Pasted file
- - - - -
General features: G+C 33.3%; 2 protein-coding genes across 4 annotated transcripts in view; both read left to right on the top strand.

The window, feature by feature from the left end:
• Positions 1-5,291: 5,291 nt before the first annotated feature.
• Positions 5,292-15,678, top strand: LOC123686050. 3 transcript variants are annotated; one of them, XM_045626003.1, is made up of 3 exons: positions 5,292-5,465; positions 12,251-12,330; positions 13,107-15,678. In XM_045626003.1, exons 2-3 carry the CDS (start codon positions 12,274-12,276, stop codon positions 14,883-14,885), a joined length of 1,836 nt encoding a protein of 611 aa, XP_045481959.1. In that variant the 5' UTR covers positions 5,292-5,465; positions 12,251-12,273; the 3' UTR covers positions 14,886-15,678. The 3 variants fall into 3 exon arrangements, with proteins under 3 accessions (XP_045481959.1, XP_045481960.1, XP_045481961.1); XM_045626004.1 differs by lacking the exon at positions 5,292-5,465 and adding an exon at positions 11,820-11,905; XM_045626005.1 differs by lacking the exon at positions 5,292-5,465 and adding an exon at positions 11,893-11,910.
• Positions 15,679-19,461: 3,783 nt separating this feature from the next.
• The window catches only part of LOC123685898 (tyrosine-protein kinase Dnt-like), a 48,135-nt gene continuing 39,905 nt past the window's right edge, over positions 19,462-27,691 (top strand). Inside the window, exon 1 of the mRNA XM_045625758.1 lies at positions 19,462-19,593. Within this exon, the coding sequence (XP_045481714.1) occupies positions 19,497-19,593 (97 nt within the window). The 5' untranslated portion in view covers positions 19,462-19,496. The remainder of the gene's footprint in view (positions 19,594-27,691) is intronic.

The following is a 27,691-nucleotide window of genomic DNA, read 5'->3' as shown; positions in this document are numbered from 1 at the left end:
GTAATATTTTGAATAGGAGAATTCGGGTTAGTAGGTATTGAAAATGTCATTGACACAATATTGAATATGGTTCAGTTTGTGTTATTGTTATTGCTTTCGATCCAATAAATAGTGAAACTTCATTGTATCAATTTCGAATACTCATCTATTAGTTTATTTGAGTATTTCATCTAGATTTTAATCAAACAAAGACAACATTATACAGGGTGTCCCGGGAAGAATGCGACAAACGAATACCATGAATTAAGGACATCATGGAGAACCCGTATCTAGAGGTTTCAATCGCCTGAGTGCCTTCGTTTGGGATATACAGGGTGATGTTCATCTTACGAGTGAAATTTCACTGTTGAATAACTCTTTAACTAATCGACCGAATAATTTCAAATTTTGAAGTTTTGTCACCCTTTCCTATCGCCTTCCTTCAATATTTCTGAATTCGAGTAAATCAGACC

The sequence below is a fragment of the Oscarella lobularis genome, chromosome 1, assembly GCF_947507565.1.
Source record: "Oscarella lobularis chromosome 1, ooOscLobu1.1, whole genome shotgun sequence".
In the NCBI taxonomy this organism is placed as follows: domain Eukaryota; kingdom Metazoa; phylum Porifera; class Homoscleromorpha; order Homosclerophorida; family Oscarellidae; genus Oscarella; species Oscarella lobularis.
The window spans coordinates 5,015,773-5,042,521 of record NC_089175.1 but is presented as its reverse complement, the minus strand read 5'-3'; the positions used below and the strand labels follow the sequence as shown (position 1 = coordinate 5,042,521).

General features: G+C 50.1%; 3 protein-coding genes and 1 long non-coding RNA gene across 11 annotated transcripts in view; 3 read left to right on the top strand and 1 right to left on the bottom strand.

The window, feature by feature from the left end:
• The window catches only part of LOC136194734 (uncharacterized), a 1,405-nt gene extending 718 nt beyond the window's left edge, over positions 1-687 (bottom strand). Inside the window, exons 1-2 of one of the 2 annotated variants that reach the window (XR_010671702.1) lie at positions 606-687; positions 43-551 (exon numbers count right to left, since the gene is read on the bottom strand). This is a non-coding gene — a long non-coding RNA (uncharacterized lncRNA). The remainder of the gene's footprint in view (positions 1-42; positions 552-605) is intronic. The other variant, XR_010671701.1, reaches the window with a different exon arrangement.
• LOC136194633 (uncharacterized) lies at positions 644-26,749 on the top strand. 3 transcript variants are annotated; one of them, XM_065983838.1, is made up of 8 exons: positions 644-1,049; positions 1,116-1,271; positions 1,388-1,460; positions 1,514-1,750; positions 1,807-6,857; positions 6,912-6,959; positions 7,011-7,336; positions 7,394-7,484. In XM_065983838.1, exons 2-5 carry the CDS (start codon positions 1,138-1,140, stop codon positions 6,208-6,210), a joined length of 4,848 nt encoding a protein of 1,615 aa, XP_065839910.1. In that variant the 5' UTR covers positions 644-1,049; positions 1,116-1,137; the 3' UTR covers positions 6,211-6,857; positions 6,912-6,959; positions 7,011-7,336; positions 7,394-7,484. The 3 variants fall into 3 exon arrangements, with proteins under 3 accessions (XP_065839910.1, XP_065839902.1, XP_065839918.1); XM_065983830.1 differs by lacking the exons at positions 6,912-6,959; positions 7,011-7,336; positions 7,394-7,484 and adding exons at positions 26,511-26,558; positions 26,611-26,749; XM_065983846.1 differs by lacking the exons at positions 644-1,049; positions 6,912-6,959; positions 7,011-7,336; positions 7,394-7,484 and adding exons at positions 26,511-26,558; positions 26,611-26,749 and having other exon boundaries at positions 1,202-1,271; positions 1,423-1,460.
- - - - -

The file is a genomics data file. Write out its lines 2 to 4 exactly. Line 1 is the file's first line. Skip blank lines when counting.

The window, feature by feature from the left end:
• Positions 1-5,291: 5,291 nt before the first annotated feature.
• Positions 5,292-15,678, top strand: LOC123686050. 3 transcript variants are annotated; one of them, XM_045626003.1, is made up of 3 exons: positions 5,292-5,465; positions 12,251-12,330; positions 13,107-15,678. In XM_045626003.1, exons 2-3 carry the CDS (start codon positions 12,274-12,276, stop codon positions 14,883-14,885), a joined length of 1,836 nt encoding a protein of 611 aa, XP_045481959.1. In that variant the 5' UTR covers positions 5,292-5,465; positions 12,251-12,273; the 3' UTR covers positions 14,886-15,678. The 3 variants fall into 3 exon arrangements, with proteins under 3 accessions (XP_045481959.1, XP_045481960.1, XP_045481961.1); XM_045626004.1 differs by lacking the exon at positions 5,292-5,465 and adding an exon at positions 11,820-11,905; XM_045626005.1 differs by lacking the exon at positions 5,292-5,465 and adding an exon at positions 11,893-11,910.